Roasted Lemon Sunchokes

In my neck of the woods, the Northeastern United States, we are still finding the greenmarket filled with potatoes and apples. So I was very happy to see one of my all-time favorite tubers pop up last weekend: The knobby little sunchoke. Sunchokes are their sweetest in the spring, and this simple recipe is a lovely way to showcase these little darlings.

Native to North America, sunchokes, also called Jerusalem artichokes (although not from Jerusalem and not artichokes), were first cultivated by the Native Americans who called them sun roots. Sunchokes are a tuber, an underground stem, of a bright yellow flower that is related to the sunflower.

Sunchokes look like small, knobby potatoes, but they have a very unique flavor—sweet and nutty, reminiscent of an artichoke heart. An interesting nutritional fact about sunchokes is that 75 to 80 percent of their carbohydrate content is in the form of inulin (not insulin!) rather than starch. This mean that the sugars break down into sucrose, not glucose, which might be of interest to those with concerns about sugar levels. Inulin is also a prebiotic, which can improve digestion and enhance immunity.

Look for clean, firm tubers that do not have a greenish tinge or any sign of sprouting or mold. Some people peel them, but this can be rather tedious, you lose a lot of the tuber, and it reduces the nutritive value. Give them a good scrub and you’re ready to roast. In this recipe, I toss in lemon wedges to roast too—they get caramelized around the edges and give the finished dish some visual texture.

1 pound sunchokes, scrubbed
1 tablespoon olive oil
1 lemon, preferably organic and unwaxed, scrubbed and cut into sixths
1 clove garlic, roughly chopped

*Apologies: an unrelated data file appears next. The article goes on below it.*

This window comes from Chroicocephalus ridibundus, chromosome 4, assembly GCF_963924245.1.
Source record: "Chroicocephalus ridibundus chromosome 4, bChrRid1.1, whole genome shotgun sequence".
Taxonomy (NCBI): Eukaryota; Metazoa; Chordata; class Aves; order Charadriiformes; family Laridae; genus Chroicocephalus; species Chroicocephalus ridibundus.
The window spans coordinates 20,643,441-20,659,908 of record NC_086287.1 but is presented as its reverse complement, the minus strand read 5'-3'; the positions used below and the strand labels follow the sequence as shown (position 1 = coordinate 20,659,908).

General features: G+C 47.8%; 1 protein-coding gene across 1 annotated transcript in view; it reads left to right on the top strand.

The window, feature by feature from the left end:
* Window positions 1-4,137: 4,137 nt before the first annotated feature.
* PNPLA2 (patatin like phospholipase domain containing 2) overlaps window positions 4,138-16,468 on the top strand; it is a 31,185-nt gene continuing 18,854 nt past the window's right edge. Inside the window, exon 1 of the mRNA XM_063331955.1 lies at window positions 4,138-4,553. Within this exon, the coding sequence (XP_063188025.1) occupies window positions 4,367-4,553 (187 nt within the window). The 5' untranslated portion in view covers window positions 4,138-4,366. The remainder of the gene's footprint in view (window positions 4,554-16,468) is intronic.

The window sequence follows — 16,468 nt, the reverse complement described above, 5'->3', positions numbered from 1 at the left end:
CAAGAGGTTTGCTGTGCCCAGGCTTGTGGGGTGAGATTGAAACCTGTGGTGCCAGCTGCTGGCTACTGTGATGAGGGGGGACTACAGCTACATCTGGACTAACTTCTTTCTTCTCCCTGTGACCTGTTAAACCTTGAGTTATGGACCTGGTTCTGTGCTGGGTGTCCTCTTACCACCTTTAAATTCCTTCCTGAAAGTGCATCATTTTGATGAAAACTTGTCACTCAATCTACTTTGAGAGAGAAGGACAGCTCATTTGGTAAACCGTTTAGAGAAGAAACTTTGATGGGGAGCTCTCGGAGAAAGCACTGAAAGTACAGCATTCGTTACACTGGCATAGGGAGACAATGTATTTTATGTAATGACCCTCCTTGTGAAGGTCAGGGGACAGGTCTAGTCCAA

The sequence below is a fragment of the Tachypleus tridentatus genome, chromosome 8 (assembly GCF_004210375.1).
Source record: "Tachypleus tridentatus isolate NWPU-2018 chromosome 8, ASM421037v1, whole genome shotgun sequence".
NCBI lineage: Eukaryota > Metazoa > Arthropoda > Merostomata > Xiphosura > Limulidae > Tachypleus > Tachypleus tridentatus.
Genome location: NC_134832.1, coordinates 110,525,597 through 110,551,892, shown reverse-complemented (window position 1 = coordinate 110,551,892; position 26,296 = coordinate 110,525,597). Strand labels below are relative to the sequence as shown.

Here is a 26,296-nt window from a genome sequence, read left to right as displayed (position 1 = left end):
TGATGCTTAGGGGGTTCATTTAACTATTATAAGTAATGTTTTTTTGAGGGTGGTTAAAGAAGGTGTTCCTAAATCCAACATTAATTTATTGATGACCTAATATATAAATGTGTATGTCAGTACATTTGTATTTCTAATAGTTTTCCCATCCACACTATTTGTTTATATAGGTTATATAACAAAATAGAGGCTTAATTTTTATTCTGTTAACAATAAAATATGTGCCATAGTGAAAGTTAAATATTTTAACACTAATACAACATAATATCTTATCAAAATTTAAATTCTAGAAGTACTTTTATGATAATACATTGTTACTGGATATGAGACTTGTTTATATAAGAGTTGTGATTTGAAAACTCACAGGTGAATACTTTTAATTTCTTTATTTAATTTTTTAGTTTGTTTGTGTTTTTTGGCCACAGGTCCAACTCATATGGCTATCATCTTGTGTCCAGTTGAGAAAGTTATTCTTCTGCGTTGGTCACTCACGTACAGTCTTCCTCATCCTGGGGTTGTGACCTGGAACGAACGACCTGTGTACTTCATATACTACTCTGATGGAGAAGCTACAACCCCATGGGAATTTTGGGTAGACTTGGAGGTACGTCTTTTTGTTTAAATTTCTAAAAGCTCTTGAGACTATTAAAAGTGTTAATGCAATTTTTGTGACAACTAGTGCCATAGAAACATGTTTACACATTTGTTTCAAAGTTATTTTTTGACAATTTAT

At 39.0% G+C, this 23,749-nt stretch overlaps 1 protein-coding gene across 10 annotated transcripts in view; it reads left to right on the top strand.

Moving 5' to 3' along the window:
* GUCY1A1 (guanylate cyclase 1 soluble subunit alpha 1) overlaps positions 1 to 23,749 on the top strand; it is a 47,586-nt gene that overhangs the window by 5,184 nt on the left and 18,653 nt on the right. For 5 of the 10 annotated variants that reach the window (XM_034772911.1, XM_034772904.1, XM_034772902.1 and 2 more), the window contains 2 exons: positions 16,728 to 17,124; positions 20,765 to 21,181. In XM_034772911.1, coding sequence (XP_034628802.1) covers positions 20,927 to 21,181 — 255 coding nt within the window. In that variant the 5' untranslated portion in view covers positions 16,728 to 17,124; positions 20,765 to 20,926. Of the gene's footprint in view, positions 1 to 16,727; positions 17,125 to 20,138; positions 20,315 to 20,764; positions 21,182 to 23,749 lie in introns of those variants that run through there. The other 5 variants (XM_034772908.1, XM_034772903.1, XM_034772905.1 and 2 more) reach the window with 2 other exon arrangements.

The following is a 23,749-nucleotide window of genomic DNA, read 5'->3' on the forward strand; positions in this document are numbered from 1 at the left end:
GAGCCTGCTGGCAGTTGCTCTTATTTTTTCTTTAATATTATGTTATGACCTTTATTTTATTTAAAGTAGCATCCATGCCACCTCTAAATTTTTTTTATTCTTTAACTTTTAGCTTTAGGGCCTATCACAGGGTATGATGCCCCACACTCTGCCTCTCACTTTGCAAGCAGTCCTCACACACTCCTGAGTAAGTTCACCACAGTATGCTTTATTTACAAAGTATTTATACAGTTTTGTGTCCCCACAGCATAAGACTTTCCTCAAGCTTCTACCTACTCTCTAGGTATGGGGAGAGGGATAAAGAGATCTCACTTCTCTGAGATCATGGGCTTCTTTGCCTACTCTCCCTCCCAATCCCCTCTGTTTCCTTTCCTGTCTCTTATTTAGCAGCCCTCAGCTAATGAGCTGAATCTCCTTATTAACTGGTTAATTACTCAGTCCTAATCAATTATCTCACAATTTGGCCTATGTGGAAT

Salt and pepper to taste
Fresh thyme or rosemary for optional garnish

Preheat oven to 350F. Toss sunchokes with oil, garlic, salt and pepper. Squeeze lemon wedges onto sunchokes and then toss the wedges into the mix and stir.

Put on a baking sheet or shallow roasting pan and cook until golden and starting to brown, about 30 to 45 minutes, depending on size.

Place in a serving dish and scatter a handful of herbs on top, if using.

By Melissa Breyer, Care2 Green Living Senior Editor


Sue H
Sue Habout a month ago

Thanks for sharing.

JL A6 years ago


J.L. A.
JL A7 years ago


Donna Hamilton
Donna Hamilton7 years ago

Sounds delicious! Thanks for posting.

Jennifer C.
Past Member 7 years ago

The recipe sounds good. Thanks for sharing.

Donna Hamilton
Donna Hamilton7 years ago

Thanks for posting.

Michelle Cryder
Michelle Cryder11 years ago

Got some in the oven now! They don't seem to be cooking very fast though, hm.

Sabrina Van Der Horst

Sunchokes, Jaruzalem artichokes... Hahaha... No wonder people get confussed... We in Holland call them earthpeares (aard-peren) and there are not a lot of folk who know about them! :-S Never tasted one myself; i haven't found any yet... I only just found out what they're called in Dutch. About a year ago now.

Lindsay O.
Lindsay O.11 years ago

i live in texas and ive noticed them before but never knew what they were. for the recipe should they be sliced or anything before you roast them??

Charles Waite
Charles Waite11 years ago

Toni W.
I live in Newburgh,N.Y. & I grow them in my snall garden; they get about ten feet tall & have beautiful yellow flowers down the stem. If you plan on putting them in your garden, give them room to spread, as any roots left in the ground will come up the next year. I like that feature, as you don't have to replant them every year. I use them raw in salads & happy to find other receipes on Care 2. Looking forward to more receipes for this veg. We call them Jerusalem artichokes here & you can buy them in some supermarkets.